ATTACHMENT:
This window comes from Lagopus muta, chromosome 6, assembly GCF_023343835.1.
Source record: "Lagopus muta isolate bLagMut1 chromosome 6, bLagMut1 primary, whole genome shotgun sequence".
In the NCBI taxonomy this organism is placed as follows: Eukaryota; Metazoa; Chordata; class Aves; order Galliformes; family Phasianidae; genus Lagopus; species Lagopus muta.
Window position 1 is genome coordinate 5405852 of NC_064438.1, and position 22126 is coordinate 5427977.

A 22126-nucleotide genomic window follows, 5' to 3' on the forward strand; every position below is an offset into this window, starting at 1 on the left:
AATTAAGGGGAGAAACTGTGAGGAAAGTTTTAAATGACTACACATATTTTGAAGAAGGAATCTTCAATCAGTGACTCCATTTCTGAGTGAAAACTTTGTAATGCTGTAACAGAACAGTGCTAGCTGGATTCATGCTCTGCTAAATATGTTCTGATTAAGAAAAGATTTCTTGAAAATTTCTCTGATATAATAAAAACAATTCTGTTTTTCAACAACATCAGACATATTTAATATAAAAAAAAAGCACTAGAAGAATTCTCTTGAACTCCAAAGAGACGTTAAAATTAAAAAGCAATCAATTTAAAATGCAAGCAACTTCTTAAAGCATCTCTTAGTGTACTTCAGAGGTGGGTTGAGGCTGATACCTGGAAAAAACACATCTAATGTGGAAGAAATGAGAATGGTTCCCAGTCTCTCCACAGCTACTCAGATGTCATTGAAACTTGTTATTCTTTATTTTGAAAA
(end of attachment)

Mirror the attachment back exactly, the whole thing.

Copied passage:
This window comes from Lagopus muta, chromosome 6, assembly GCF_023343835.1.
Source record: "Lagopus muta isolate bLagMut1 chromosome 6, bLagMut1 primary, whole genome shotgun sequence".
In the NCBI taxonomy this organism is placed as follows: Eukaryota; Metazoa; Chordata; class Aves; order Galliformes; family Phasianidae; genus Lagopus; species Lagopus muta.
Window position 1 is genome coordinate 5405852 of NC_064438.1, and position 22126 is coordinate 5427977.

A 22126-nucleotide genomic window follows, 5' to 3' on the forward strand; every position below is an offset into this window, starting at 1 on the left:
AATTAAGGGGAGAAACTGTGAGGAAAGTTTTAAATGACTACACATATTTTGAAGAAGGAATCTTCAATCAGTGACTCCATTTCTGAGTGAAAACTTTGTAATGCTGTAACAGAACAGTGCTAGCTGGATTCATGCTCTGCTAAATATGTTCTGATTAAGAAAAGATTTCTTGAAAATTTCTCTGATATAATAAAAACAATTCTGTTTTTCAACAACATCAGACATATTTAATATAAAAAAAAAGCACTAGAAGAATTCTCTTGAACTCCAAAGAGACGTTAAAATTAAAAAGCAATCAATTTAAAATGCAAGCAACTTCTTAAAGCATCTCTTAGTGTACTTCAGAGGTGGGTTGAGGCTGATACCTGGAAAAAACACATCTAATGTGGAAGAAATGAGAATGGTTCCCAGTCTCTCCACAGCTACTCAGATGTCATTGAAACTTGTTATTCTTTATTTTGAAAA